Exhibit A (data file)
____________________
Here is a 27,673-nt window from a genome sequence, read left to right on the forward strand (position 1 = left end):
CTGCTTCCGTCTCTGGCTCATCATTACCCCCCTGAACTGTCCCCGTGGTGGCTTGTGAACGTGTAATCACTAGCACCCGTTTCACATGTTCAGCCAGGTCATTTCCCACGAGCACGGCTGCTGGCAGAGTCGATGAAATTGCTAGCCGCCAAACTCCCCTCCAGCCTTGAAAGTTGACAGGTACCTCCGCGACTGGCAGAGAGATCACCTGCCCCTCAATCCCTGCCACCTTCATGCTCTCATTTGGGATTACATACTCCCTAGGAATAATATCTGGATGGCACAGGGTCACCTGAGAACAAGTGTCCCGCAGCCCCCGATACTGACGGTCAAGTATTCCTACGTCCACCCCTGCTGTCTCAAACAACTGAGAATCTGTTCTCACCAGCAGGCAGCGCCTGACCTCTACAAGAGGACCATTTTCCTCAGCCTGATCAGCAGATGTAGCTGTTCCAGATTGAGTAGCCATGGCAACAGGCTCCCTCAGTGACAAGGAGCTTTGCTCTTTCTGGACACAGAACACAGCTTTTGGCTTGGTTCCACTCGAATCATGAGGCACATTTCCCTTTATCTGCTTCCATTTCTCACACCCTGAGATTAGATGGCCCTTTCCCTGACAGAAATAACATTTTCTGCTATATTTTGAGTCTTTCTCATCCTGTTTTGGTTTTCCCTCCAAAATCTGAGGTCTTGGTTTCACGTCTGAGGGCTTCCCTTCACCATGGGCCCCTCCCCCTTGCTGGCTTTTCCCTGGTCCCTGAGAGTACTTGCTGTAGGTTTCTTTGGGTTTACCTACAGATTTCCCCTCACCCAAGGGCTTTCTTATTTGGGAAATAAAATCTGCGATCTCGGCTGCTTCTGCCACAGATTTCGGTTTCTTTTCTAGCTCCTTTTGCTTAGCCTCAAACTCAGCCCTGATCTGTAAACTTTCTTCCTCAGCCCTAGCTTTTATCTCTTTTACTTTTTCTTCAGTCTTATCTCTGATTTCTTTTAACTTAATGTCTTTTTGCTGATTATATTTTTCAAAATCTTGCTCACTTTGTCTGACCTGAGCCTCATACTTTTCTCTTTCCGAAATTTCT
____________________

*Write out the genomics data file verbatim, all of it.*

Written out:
Here is a 27,673-nt window from a genome sequence, read left to right on the forward strand (position 1 = left end):
CTGCTTCCGTCTCTGGCTCATCATTACCCCCCTGAACTGTCCCCGTGGTGGCTTGTGAACGTGTAATCACTAGCACCCGTTTCACATGTTCAGCCAGGTCATTTCCCACGAGCACGGCTGCTGGCAGAGTCGATGAAATTGCTAGCCGCCAAACTCCCCTCCAGCCTTGAAAGTTGACAGGTACCTCCGCGACTGGCAGAGAGATCACCTGCCCCTCAATCCCTGCCACCTTCATGCTCTCATTTGGGATTACATACTCCCTAGGAATAATATCTGGATGGCACAGGGTCACCTGAGAACAAGTGTCCCGCAGCCCCCGATACTGACGGTCAAGTATTCCTACGTCCACCCCTGCTGTCTCAAACAACTGAGAATCTGTTCTCACCAGCAGGCAGCGCCTGACCTCTACAAGAGGACCATTTTCCTCAGCCTGATCAGCAGATGTAGCTGTTCCAGATTGAGTAGCCATGGCAACAGGCTCCCTCAGTGACAAGGAGCTTTGCTCTTTCTGGACACAGAACACAGCTTTTGGCTTGGTTCCACTCGAATCATGAGGCACATTTCCCTTTATCTGCTTCCATTTCTCACACCCTGAGATTAGATGGCCCTTTCCCTGACAGAAATAACATTTTCTGCTATATTTTGAGTCTTTCTCATCCTGTTTTGGTTTTCCCTCCAAAATCTGAGGTCTTGGTTTCACGTCTGAGGGCTTCCCTTCACCATGGGCCCCTCCCCCTTGCTGGCTTTTCCCTGGTCCCTGAGAGTACTTGCTGTAGGTTTCTTTGGGTTTACCTACAGATTTCCCCTCACCCAAGGGCTTTCTTATTTGGGAAATAAAATCTGCGATCTCGGCTGCTTCTGCCACAGATTTCGGTTTCTTTTCTAGCTCCTTTTGCTTAGCCTCAAACTCAGCCCTGATCTGTAAACTTTCTTCCTCAGCCCTAGCTTTTATCTCTTTTACTTTTTCTTCAGTCTTATCTCTGATTTCTTTTAACTTAATGTCTTTTTGCTGATTATATTTTTCAAAATCTTGCTCACTTTGTCTGACCTGAGCCTCATACTTTTCTCTTTCCGAAATTTCT